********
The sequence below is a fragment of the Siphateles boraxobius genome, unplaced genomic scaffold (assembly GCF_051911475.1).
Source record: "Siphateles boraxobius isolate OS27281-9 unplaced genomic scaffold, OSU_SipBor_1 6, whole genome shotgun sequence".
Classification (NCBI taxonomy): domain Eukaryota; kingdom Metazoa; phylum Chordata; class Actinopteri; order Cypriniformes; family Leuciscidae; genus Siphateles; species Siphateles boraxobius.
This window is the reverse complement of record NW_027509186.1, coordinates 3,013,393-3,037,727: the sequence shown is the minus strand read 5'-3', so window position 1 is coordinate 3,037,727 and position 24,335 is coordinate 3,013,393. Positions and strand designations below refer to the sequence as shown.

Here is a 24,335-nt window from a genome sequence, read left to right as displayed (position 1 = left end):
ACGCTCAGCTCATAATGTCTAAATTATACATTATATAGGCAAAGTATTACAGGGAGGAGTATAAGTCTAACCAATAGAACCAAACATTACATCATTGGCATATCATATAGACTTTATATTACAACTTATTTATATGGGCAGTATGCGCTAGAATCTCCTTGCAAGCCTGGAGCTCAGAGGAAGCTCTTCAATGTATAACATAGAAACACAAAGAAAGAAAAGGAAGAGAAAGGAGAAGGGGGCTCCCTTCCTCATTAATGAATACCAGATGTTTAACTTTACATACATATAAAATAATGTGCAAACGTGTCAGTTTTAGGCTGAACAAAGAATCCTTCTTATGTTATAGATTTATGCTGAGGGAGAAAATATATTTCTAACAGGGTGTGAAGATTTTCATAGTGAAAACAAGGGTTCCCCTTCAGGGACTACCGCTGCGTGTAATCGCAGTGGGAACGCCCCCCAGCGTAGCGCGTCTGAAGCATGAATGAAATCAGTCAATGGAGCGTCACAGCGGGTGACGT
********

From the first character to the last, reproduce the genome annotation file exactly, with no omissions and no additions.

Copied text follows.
The sequence below is a fragment of the Siphateles boraxobius genome, unplaced genomic scaffold (assembly GCF_051911475.1).
Source record: "Siphateles boraxobius isolate OS27281-9 unplaced genomic scaffold, OSU_SipBor_1 6, whole genome shotgun sequence".
Classification (NCBI taxonomy): domain Eukaryota; kingdom Metazoa; phylum Chordata; class Actinopteri; order Cypriniformes; family Leuciscidae; genus Siphateles; species Siphateles boraxobius.
This window is the reverse complement of record NW_027509186.1, coordinates 3,013,393-3,037,727: the sequence shown is the minus strand read 5'-3', so window position 1 is coordinate 3,037,727 and position 24,335 is coordinate 3,013,393. Positions and strand designations below refer to the sequence as shown.

Here is a 24,335-nt window from a genome sequence, read left to right as displayed (position 1 = left end):
ACGCTCAGCTCATAATGTCTAAATTATACATTATATAGGCAAAGTATTACAGGGAGGAGTATAAGTCTAACCAATAGAACCAAACATTACATCATTGGCATATCATATAGACTTTATATTACAACTTATTTATATGGGCAGTATGCGCTAGAATCTCCTTGCAAGCCTGGAGCTCAGAGGAAGCTCTTCAATGTATAACATAGAAACACAAAGAAAGAAAAGGAAGAGAAAGGAGAAGGGGGCTCCCTTCCTCATTAATGAATACCAGATGTTTAACTTTACATACATATAAAATAATGTGCAAACGTGTCAGTTTTAGGCTGAACAAAGAATCCTTCTTATGTTATAGATTTATGCTGAGGGAGAAAATATATTTCTAACAGGGTGTGAAGATTTTCATAGTGAAAACAAGGGTTCCCCTTCAGGGACTACCGCTGCGTGTAATCGCAGTGGGAACGCCCCCCAGCGTAGCGCGTCTGAAGCATGAATGAAATCAGTCAATGGAGCGTCACAGCGGGTGACGT